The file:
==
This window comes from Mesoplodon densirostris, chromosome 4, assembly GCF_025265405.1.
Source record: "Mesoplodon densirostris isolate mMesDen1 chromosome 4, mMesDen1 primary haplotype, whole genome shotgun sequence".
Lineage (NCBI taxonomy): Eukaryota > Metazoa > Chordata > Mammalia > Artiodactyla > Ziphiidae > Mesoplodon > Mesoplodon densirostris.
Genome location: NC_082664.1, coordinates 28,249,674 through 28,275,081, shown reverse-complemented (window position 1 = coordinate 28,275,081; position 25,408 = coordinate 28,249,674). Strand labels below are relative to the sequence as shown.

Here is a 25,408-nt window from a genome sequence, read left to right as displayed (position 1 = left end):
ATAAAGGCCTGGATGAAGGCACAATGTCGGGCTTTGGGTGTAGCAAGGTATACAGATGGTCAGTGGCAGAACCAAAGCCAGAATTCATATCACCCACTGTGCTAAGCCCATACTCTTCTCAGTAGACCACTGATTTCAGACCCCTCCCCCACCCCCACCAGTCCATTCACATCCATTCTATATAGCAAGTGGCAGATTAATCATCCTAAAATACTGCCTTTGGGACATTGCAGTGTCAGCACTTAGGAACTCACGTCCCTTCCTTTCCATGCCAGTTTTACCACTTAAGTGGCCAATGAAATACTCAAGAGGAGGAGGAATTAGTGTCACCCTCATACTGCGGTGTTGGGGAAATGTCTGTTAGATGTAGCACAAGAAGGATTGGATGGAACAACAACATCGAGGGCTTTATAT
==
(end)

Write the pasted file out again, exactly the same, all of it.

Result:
This window comes from Mesoplodon densirostris, chromosome 4, assembly GCF_025265405.1.
Source record: "Mesoplodon densirostris isolate mMesDen1 chromosome 4, mMesDen1 primary haplotype, whole genome shotgun sequence".
Lineage (NCBI taxonomy): Eukaryota > Metazoa > Chordata > Mammalia > Artiodactyla > Ziphiidae > Mesoplodon > Mesoplodon densirostris.
Genome location: NC_082664.1, coordinates 28,249,674 through 28,275,081, shown reverse-complemented (window position 1 = coordinate 28,275,081; position 25,408 = coordinate 28,249,674). Strand labels below are relative to the sequence as shown.

Here is a 25,408-nt window from a genome sequence, read left to right as displayed (position 1 = left end):
ATAAAGGCCTGGATGAAGGCACAATGTCGGGCTTTGGGTGTAGCAAGGTATACAGATGGTCAGTGGCAGAACCAAAGCCAGAATTCATATCACCCACTGTGCTAAGCCCATACTCTTCTCAGTAGACCACTGATTTCAGACCCCTCCCCCACCCCCACCAGTCCATTCACATCCATTCTATATAGCAAGTGGCAGATTAATCATCCTAAAATACTGCCTTTGGGACATTGCAGTGTCAGCACTTAGGAACTCACGTCCCTTCCTTTCCATGCCAGTTTTACCACTTAAGTGGCCAATGAAATACTCAAGAGGAGGAGGAATTAGTGTCACCCTCATACTGCGGTGTTGGGGAAATGTCTGTTAGATGTAGCACAAGAAGGATTGGATGGAACAACAACATCGAGGGCTTTATAT